Serious About Seed

July 30, 2010 10:52 AM
Serious About Seed


John Olson says he doesn’t remember the exact year he and his brother, Mike, first started producing seed beans. He does recall some memorable years, though, like the fall they had 10 different soybean varieties to harvest for seed.
"It can get a bit hairy," says Olson, who farms near McLean, Ill.
Attention to detail. As the Olsons know well, producing seed crops is exacting work that requires above-average agronomic abilities and a willingness to be flexible.
"You definitely need patience," says Joy Bonin, who manages the farmer seed production contracts for Latham
Hi-Tech Seeds, based in Alexander, Iowa. First, farmers must commit to and deliver a corn or soybean seed
product that meets rigorous company specifications for quality.
"It’s a partnership, and you have to be comfortable with someone else helping you manage that crop and being in your fields from time to time," says Bruce Searle, corn operations manager for AgReliant Genetics, based in Westfield, Ind.
Seed companies also look for farmers who have fertile soils, the ability to irrigate and a location with close proximity to production facilities.
Farmers must also produce a nearly 100% genetically pure crop. That is particularly important with seed corn, which can be contaminated by neighboring corn crops during pollination.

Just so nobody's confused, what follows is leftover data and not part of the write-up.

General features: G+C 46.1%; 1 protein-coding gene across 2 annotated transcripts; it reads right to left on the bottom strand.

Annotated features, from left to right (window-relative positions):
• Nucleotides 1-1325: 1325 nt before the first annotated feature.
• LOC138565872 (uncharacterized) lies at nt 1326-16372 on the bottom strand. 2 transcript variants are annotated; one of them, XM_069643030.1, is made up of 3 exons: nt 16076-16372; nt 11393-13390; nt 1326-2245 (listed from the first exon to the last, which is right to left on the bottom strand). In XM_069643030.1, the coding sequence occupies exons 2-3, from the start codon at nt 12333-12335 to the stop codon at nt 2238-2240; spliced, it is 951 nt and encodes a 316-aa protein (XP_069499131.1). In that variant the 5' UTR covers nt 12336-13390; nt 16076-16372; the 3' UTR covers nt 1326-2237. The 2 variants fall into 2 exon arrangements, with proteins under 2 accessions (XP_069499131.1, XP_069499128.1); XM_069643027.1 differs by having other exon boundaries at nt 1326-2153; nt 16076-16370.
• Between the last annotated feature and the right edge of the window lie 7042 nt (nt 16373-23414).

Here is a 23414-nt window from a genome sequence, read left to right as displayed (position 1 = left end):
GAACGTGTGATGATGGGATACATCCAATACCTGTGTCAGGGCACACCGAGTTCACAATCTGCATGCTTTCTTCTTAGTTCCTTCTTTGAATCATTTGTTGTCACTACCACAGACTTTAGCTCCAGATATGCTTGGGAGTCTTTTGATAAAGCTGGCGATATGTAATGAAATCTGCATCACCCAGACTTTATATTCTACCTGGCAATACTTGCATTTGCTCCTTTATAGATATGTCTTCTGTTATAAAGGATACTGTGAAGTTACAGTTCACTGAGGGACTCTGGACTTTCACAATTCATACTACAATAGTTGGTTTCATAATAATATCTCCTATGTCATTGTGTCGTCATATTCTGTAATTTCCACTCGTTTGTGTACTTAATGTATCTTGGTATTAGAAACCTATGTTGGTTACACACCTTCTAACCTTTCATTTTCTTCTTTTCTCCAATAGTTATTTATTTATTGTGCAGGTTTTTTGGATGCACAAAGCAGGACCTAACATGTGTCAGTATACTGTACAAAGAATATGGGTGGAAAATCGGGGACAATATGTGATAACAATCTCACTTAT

To ensure the delivery of a pure crop, each time growers plant or harvest a different corn hybrid or soybean variety, they must thoroughly clean equipment, including planter boxes, combines, trucks, wagons and even conveyor systems.
"It takes me two or three hours each time I have to clean my combine," Olson says. "If a guy is bothered by downtime at harvest, this isn’t the job for him."
Bonin says seed producers usually have more paperwork than commercial growers. "We require them to report the herbicides applied, rates used and dates, and they also have to map their fields, which we then physically inspect," she says.
Despite the additional requirements for seed production, Bonin notes that Latham has long-term business relationships with most of its seed producers.
Advantage points. The Olsons say raising seed beans is important to their operation.
"We do this to have access to the newest genetic traits and technology," says John, who grows seed beans with his brother for Monsanto Company under the Asgrow brand.
Access to agronomic support and financial premiums also factor into the Olsons’ decision.
Monsanto sources say seed bean growers see a $45 to $55 per acre return. Seed corn producers net, on average, $150 more per acre than commercial producers, Searle says.


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